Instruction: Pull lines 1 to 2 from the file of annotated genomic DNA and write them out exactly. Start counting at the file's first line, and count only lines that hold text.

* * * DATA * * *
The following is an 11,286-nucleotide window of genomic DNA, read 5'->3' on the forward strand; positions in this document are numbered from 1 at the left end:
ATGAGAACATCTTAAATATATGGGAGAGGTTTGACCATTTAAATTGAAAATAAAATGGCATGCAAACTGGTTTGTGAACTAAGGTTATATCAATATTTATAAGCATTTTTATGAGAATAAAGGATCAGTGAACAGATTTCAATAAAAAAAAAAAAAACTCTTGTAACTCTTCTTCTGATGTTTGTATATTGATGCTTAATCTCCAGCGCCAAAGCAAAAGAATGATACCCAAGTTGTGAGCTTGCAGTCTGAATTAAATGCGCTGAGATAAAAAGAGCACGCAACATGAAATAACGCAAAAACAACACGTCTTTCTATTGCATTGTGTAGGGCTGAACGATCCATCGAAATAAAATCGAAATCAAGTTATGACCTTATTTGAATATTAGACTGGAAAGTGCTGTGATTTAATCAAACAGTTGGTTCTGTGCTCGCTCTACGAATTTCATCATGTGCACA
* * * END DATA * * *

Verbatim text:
The following is an 11,286-nucleotide window of genomic DNA, read 5'->3' on the forward strand; positions in this document are numbered from 1 at the left end:
ATGAGAACATCTTAAATATATGGGAGAGGTTTGACCATTTAAATTGAAAATAAAATGGCATGCAAACTGGTTTGTGAACTAAGGTTATATCAATATTTATAAGCATTTTTATGAGAATAAAGGATCAGTGAACAGATTTCAATAAAAAAAAAAAAAACTCTTGTAACTCTTCTTCTGATGTTTGTATATTGATGCTTAATCTCCAGCGCCAAAGCAAAAGAATGATACCCAAGTTGTGAGCTTGCAGTCTGAATTAAATGCGCTGAGATAAAAAGAGCACGCAACATGAAATAACGCAAAAACAACACGTCTTTCTATTGCATTGTGTAGGGCTGAACGATCCATCGAAATAAAATCGAAATCAAGTTATGACCTTATTTGAATATTAGACTGGAAAGTGCTGTGATTTAATCAAACAGTTGGTTCTGTGCTCGCTCTACGAATTTCATCATGTGCACA